Receiving The Call

The Maestro at Work

Despite their professional accomplishments, the Gelbets are first disciples and then musicians. Leonid and Svyeta heard their Master say, “Come, follow Me.” At the height of their professional careers they resigned from their positions and left it all behind to return to the land of their forefathers. In obedience to God’s call they decided make aliyah to Israel.

Shortly before their departure Leonid met another Messianic believer at a conference in Kiev. He had heard of the Gelbets’ upcoming move and asked Leonid, “Do you know where you want to settle in Israel?” Leonid had no clear plan and simply answered “no.” The man offered this advice, surely inspired by the Holy Spirit and all part of God’s purposes: “Then you must go to Eitan Shishkoff in the Haifa Bay area.”

Leonid and Svyeta did not know Eitan but they began to correspond by e-mail. The first time they met was May 1997 at Ben Gurion Airport. Eitan had come to meet them as they disembarked from the plane. I suspect neither of them knew just how important to God’s work at Tents of Mercy this partnership was to become.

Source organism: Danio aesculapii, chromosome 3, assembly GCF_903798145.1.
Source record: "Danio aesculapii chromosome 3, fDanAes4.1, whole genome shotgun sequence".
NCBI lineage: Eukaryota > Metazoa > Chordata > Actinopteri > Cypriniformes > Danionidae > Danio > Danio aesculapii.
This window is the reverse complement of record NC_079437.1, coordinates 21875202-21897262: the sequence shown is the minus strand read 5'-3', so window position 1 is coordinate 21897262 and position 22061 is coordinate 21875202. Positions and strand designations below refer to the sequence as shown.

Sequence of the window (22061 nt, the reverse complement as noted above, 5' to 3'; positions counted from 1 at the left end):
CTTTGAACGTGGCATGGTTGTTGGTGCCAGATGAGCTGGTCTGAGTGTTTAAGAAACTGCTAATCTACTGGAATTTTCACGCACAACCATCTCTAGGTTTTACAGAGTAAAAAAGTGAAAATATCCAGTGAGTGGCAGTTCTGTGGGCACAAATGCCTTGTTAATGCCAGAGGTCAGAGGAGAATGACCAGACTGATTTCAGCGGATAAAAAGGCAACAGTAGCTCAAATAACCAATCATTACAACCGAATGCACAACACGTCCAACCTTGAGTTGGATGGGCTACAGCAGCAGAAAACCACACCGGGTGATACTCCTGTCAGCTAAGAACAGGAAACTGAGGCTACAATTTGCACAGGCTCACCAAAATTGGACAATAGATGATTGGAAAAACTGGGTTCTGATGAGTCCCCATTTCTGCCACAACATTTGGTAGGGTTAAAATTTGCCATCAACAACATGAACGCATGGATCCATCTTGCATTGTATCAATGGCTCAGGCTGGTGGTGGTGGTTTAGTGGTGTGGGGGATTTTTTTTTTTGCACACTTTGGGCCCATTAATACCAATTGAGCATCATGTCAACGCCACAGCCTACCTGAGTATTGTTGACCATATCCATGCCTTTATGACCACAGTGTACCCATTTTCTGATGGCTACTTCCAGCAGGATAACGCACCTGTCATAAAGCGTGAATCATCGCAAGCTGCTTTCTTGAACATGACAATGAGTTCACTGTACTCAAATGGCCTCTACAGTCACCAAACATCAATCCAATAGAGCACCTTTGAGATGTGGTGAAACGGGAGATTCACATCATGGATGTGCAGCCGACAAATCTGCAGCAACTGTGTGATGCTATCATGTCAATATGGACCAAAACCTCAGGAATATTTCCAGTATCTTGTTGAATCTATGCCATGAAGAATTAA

Kol L'Simcha

Tents of Mercy was only two years old. We had nothing even approaching the sort of music ministry Leonid had been used to in Ukraine. Instead of presiding over a music department (that was larger than our whole congregation!), Leonid took whatever job he could to support his family. Unskilled workers often do not get permanent positions in Israel and Leonid bounced around from grocery store clerk to night watchman to janitor – whatever he could find.